County Home Health Care program in transition

By Jon Tatting

Chisago County is softening the blow for clients and employees associated with the county’s declining Home Health Care program.

The county board on June 6 approved County Administrator Bruce Messelt’s request to design and manage the transition of the program, which has been experiencing significant decline over the past several years — especially by trends in service provision, an increase of available alternative service providers and changes in federal and state regulations.

In addition to seeing a nearly 50 percent decline in clients served, Messelt explained, the county was projected to spend more than $300,000 in direct levy dollars and some $500,000 in total levy dollars in 2012 to subsidize the program, Messelt said.

Due in large part to these trends, he added, most Minnesota counties have already transitioned out of managing Home Health Care services. As for Chisago County, staff studied the issue and believed the county would be out of the business by year’s end.

The transition

According to Messelt, a managed transition of Home Health Care will include:

• Client services — working with both individual clients and available service providers to determine best available care and facilitating the smoothest possible transition. If identified, certain clients and client services would remain with the county, where no other feasible services are available.

• Employee services — working with employees and their representatives, design a structured assessment and assistance program for those employees affected by the program’s transition.

Ideally, employees would be offered other county positions, available labor agreement, county or state transition assistance, county-led efforts to identify placement opportunities with other service providers, or perhaps early retirement opportunities.

Even though a non-mandated service, the county is interested in ensuring its residents are afforded home health care services. The department will continue to monitor and evaluate client services through this program transition, learn from other counties and the state what role it will continue to provide and how best to manage any remaining clients, Messelt explained.

While the county board’s action may help reduce additional projected losses of some $100,000, employee and client transition costs are undetermined at this time. Long-term, however, financial implications are anticipated to be positive since future levy dollars will not be needed to support this non-mandated program, he added.

Radio upgrade, Taylors Falls

With regard to the 800 MHz radio system upgrade, commissioners authorized an amendment to the county’s policy on ARMER cost recovery and subscriber fees and approved the subscriber agreement with the city of Taylors Falls.

At issue, Taylors Falls is buying ARMER-compatible radios with help from federal and state grant funds. The county and city drafted a proposed subscriber agreement, allowing the city to use its radios on the county ARMER system.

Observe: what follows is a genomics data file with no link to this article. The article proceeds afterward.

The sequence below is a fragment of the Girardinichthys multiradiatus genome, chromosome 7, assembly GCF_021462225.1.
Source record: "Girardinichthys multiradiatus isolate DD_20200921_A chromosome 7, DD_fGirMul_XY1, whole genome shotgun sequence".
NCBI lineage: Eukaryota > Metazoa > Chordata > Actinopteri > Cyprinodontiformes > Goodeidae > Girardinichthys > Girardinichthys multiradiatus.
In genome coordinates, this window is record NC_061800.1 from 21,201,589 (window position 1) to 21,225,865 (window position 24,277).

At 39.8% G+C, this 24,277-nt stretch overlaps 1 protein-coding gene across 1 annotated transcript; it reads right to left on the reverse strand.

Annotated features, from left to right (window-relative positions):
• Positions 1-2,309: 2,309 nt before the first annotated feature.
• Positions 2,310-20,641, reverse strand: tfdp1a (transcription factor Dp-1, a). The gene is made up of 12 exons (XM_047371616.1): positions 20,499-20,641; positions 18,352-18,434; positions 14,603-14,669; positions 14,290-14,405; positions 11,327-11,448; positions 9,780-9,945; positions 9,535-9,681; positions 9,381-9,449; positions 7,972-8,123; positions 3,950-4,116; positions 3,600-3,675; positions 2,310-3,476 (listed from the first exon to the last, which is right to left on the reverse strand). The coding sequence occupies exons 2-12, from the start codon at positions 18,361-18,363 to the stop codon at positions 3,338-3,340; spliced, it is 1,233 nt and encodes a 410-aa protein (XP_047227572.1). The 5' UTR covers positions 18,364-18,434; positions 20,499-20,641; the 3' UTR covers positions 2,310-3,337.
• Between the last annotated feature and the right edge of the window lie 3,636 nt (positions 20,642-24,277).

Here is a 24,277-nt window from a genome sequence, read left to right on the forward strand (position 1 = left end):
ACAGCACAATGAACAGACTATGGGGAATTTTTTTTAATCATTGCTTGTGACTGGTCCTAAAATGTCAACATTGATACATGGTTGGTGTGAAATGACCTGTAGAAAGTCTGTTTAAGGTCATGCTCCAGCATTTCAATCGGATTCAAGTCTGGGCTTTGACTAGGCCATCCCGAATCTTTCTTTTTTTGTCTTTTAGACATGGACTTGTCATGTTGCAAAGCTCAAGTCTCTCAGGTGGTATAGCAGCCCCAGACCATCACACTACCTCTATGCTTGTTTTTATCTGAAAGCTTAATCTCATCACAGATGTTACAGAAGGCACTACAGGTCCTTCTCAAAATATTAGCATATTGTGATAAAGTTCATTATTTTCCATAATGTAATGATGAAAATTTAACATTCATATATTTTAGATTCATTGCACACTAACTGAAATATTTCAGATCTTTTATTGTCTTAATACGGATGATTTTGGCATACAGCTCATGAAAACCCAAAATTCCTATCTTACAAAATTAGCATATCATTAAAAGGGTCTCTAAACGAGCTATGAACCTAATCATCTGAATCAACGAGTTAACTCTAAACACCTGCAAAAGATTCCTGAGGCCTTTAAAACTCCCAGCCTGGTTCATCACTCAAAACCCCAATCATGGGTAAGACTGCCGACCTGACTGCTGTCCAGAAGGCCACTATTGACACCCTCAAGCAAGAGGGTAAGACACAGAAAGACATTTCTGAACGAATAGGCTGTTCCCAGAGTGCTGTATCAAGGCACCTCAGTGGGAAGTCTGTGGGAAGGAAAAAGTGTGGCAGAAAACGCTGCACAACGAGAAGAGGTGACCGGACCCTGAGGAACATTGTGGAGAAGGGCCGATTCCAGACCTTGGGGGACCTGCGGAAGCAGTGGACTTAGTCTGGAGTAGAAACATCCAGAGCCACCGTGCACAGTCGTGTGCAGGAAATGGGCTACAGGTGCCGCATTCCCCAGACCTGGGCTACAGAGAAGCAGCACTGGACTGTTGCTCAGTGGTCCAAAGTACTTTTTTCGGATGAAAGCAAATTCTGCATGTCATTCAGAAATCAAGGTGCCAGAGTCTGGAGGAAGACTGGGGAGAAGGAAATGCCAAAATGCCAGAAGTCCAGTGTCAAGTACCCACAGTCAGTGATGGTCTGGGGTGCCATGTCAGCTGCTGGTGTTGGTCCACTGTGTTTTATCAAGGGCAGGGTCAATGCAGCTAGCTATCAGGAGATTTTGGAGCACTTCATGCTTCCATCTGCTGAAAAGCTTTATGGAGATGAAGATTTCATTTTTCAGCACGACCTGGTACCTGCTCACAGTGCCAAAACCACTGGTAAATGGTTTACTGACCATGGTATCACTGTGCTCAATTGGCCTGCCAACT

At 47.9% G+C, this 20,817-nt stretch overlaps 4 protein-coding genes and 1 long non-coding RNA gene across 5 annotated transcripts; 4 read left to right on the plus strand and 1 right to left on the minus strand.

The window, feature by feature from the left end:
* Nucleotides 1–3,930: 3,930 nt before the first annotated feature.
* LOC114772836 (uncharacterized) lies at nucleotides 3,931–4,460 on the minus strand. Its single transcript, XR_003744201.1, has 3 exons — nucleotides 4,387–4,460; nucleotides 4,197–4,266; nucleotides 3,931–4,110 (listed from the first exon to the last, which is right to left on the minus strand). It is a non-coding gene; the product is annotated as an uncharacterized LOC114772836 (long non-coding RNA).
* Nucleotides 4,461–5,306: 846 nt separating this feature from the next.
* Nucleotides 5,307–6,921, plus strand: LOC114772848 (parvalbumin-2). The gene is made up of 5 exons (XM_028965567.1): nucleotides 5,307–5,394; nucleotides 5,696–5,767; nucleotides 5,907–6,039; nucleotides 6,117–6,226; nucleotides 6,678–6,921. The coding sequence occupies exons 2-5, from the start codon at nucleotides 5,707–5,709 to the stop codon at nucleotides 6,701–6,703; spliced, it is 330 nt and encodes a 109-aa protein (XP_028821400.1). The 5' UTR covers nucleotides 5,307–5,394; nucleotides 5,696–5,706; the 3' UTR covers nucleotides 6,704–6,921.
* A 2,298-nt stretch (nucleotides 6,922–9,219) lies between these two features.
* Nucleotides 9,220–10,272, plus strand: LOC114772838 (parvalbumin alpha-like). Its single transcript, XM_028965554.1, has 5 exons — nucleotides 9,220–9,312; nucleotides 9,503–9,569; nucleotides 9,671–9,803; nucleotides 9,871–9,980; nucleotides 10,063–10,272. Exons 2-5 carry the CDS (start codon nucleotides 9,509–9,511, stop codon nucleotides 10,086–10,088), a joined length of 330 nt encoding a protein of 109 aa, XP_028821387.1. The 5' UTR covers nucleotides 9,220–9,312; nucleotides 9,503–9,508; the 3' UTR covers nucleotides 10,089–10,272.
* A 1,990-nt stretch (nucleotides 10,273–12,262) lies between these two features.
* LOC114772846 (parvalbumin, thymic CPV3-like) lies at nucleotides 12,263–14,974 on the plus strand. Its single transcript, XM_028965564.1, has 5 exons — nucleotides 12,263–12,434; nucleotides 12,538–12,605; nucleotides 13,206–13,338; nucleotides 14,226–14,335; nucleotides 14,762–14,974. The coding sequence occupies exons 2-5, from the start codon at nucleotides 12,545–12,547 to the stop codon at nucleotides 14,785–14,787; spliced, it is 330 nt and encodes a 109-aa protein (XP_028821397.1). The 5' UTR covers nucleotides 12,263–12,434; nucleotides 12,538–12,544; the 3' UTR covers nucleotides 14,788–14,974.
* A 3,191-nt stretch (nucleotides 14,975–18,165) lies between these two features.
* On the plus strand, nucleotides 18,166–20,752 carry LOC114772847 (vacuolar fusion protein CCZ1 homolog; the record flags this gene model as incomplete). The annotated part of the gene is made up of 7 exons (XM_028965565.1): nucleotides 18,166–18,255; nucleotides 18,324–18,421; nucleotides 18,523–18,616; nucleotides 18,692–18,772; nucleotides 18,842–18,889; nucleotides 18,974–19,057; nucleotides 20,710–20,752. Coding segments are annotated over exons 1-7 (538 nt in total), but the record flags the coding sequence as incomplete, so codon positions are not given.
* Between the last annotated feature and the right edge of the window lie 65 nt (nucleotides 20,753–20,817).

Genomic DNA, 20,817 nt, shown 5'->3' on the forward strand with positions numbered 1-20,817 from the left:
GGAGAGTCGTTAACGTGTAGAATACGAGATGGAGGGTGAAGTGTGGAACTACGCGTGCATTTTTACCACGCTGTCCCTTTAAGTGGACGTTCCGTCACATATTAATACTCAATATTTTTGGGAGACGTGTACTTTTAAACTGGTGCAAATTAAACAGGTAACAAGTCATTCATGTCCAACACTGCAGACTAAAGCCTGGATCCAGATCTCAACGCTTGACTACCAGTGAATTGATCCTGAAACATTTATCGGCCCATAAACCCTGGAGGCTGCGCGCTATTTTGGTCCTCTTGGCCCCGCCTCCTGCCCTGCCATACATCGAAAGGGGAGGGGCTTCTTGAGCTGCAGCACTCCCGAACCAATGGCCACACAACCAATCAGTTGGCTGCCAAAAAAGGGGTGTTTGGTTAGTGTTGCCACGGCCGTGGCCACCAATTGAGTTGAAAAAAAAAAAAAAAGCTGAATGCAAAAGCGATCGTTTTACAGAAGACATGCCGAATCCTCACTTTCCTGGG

Regular use of Taylors Falls to county-provided radios is anticipated in the future.

As a result, a reduced annual subscriber fee has been calculated, enabling the city to fully participate in system-wide costs but not radio-specific costs — until the city employs the radios provided by the county.

The county board also approved the 2012 proposed service agreement with the Chisago County Soil and Water Conservation District.

In other news, the board:

• Approved, by resolution, the Minnesota Workforce Center System Joint Powers Agreement under the Workforce Investment Act of 1998 and the Central Minnesota Jobs and Training Services and Joint Powers Board Partnership Agreement.

• Approved 3.2 liquor license renewals for the following local establishments: Rush Lake Resort and Campgrounds; Stacy Lions Club in connection with Lent Town Hall; Almelund Lions Club in connection with Almelund Threshing Co., Almelund ball fields and Shafer Town Hall; Stacy-Lent Tesoro; and Sno Barons Snowmobile Club for its Hay Days event.

• Approved a one year extension to the county’s contract with MnDOT, which is pursuing federal aid as fiscal agent for the St. Croix Scenic Byway project. So instead of five years, the contract will remain in effect for six years to allow the project to be completed as originally proposed.

• Approved a service contract with metro-based Braun Intertec Corporation to determine repairs following water leakage on the Exterior Insulation Finish System at the government center.

• Approved a service contract with Coverall of the Twin Cities, Inc., for cleaning services at the Emergency Communications Center.

• Accepted a payment of $2,496 for undelivered services and termination of a 2010-11 service contract with Honeywell.

• Approved a contract with East Central Energy to connect solar photovoltaic electric panels to provide the electric needs at Dennis Frandsen Park. The county previously received a Legacy grant from the Minnesota DNR for the project.

• Awarded the contract for the Kost Dam Bridge Replacement project to low bidder Meyer Contracting of Maple Grove for $923,697, which is about $186,411 over the engineer’s estimate for the total project. Board members also approved the cooperative agreement with Sunrise Township.

• Agreed to hire a corrections officer, social worker, temporary seasonal worker in the building maintenance department and a Public Health educator/program planner.

• Approved incumbent David Boniface, from Wyoming, to continue representing District 4 on the HRA-EDA Board.

• Approved a Veteran-Owned and Veteran-Aiding Small Business Contracting policy to address disproportionate unemployment rates of qualified U.S. service veterans.

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